A few weeks ago and after 25 years, China gave the green light to resume the trade of tiger bones and rhinoceros horns in hospitals and in the domestic trade of antiques created with parts of these two critical endangered species.
The concern and reaction of several foundations and organizations around the world about China’s previous decision to resume trade was so big that the Asian country had to cancel the reinstatement of the permits. As Leigh Herry, a WWF public policy expert on wildlife, remarks, “It is a very positive sign to know that China has listened to the overwhelming concerns of the international community … because of the implications that could have on the conservation of these species”
The fact that the eastern country wanted to resume the trade of tigers and rhinos is contradictory since, in recent years, China has taken a leading role and role in the conservation of species, with plans to increase and recover populations of wild tigers. They have also taken action to totally ban the sale of elephant ivory in 2017.
“Maintaining the commercial ban on tiger bones and rhinoceros horns in 1993 is the right decision to ensure the survival of these species. It is extremely important that this prohibition continues and that it be extended to include the prohibition of trade of all parts and products of the tiger, and that a commitment be made to gradually eliminate all the tiger farms in China. ”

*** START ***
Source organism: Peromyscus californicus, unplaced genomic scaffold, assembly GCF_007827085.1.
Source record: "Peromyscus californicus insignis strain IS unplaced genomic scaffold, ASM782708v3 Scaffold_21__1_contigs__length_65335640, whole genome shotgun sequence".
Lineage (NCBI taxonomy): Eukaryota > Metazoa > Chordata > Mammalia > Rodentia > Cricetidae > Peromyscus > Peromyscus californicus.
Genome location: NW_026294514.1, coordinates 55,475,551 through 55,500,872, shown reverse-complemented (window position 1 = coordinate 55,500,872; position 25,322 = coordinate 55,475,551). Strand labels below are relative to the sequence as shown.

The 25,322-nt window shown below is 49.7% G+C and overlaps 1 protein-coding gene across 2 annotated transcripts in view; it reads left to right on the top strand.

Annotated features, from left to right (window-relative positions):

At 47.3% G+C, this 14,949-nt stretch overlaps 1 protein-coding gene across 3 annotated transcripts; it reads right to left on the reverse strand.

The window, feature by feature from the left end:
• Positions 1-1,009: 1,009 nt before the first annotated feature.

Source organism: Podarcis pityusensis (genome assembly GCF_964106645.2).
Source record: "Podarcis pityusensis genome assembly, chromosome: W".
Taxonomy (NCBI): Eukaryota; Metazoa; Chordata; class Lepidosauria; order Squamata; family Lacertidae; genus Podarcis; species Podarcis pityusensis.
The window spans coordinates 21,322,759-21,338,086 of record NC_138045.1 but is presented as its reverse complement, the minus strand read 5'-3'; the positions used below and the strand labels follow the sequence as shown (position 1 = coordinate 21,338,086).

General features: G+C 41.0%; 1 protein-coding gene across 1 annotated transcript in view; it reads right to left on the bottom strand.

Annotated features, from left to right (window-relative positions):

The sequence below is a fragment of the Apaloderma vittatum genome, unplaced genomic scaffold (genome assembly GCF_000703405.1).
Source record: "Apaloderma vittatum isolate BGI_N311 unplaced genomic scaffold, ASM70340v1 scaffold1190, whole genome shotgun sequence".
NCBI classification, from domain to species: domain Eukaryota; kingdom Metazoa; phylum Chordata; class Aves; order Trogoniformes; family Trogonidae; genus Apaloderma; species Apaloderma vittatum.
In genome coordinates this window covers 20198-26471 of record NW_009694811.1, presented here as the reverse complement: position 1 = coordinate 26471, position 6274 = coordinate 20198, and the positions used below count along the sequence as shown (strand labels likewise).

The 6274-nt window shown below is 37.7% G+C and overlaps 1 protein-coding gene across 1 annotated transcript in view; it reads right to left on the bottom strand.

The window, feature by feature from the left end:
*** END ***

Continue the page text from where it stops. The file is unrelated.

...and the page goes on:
The president of China spoke and commented that the Government postponed this measure for further studies. In addition, he said that his country “has not changed its position on the protection of wildlife, and will continue to pursue illegal trafficking of rhinos, tigers and their products, as well as other criminal activities.” At the moment, the 3 prohibitions that have been in force for 25 years are maintained: import and export, sale and use of rhinoceros horn and tiger bones for medical purposes. In addition, the Asian giant remains committed to the Convention on International Trade in Endangered Species of Wild Fauna and Flora, of which it has been a party since 1981.
According to WWF data, in 100 years the human has managed to disappear 97% of the population of tigers and murders 1000 rhinos every year, all for trafficking purposes.
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